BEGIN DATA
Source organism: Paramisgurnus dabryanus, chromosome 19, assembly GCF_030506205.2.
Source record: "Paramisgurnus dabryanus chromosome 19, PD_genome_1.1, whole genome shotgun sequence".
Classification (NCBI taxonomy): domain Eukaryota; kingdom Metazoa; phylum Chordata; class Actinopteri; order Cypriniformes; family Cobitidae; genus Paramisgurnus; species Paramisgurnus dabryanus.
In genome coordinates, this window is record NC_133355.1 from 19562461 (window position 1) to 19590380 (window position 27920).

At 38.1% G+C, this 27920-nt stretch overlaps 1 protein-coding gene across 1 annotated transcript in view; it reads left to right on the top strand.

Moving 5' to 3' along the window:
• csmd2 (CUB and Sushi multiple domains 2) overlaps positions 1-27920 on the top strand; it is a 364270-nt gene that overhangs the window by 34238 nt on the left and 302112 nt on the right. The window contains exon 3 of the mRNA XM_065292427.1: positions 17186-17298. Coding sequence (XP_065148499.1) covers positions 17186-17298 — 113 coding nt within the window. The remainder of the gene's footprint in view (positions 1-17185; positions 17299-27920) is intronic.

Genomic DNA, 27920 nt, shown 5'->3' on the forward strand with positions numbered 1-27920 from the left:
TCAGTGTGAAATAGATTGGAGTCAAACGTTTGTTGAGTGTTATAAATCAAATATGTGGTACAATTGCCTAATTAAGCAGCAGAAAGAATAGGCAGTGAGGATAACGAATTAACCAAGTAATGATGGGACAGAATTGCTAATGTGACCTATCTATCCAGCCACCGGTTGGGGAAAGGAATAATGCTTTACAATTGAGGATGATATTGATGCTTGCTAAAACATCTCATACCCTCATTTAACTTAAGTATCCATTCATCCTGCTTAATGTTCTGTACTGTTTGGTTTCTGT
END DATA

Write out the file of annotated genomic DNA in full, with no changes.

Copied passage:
Source organism: Paramisgurnus dabryanus, chromosome 19, assembly GCF_030506205.2.
Source record: "Paramisgurnus dabryanus chromosome 19, PD_genome_1.1, whole genome shotgun sequence".
Classification (NCBI taxonomy): domain Eukaryota; kingdom Metazoa; phylum Chordata; class Actinopteri; order Cypriniformes; family Cobitidae; genus Paramisgurnus; species Paramisgurnus dabryanus.
In genome coordinates, this window is record NC_133355.1 from 19562461 (window position 1) to 19590380 (window position 27920).

At 38.1% G+C, this 27920-nt stretch overlaps 1 protein-coding gene across 1 annotated transcript in view; it reads left to right on the top strand.

Moving 5' to 3' along the window:
• csmd2 (CUB and Sushi multiple domains 2) overlaps positions 1-27920 on the top strand; it is a 364270-nt gene that overhangs the window by 34238 nt on the left and 302112 nt on the right. The window contains exon 3 of the mRNA XM_065292427.1: positions 17186-17298. Coding sequence (XP_065148499.1) covers positions 17186-17298 — 113 coding nt within the window. The remainder of the gene's footprint in view (positions 1-17185; positions 17299-27920) is intronic.

Genomic DNA, 27920 nt, shown 5'->3' on the forward strand with positions numbered 1-27920 from the left:
TCAGTGTGAAATAGATTGGAGTCAAACGTTTGTTGAGTGTTATAAATCAAATATGTGGTACAATTGCCTAATTAAGCAGCAGAAAGAATAGGCAGTGAGGATAACGAATTAACCAAGTAATGATGGGACAGAATTGCTAATGTGACCTATCTATCCAGCCACCGGTTGGGGAAAGGAATAATGCTTTACAATTGAGGATGATATTGATGCTTGCTAAAACATCTCATACCCTCATTTAACTTAAGTATCCATTCATCCTGCTTAATGTTCTGTACTGTTTGGTTTCTGT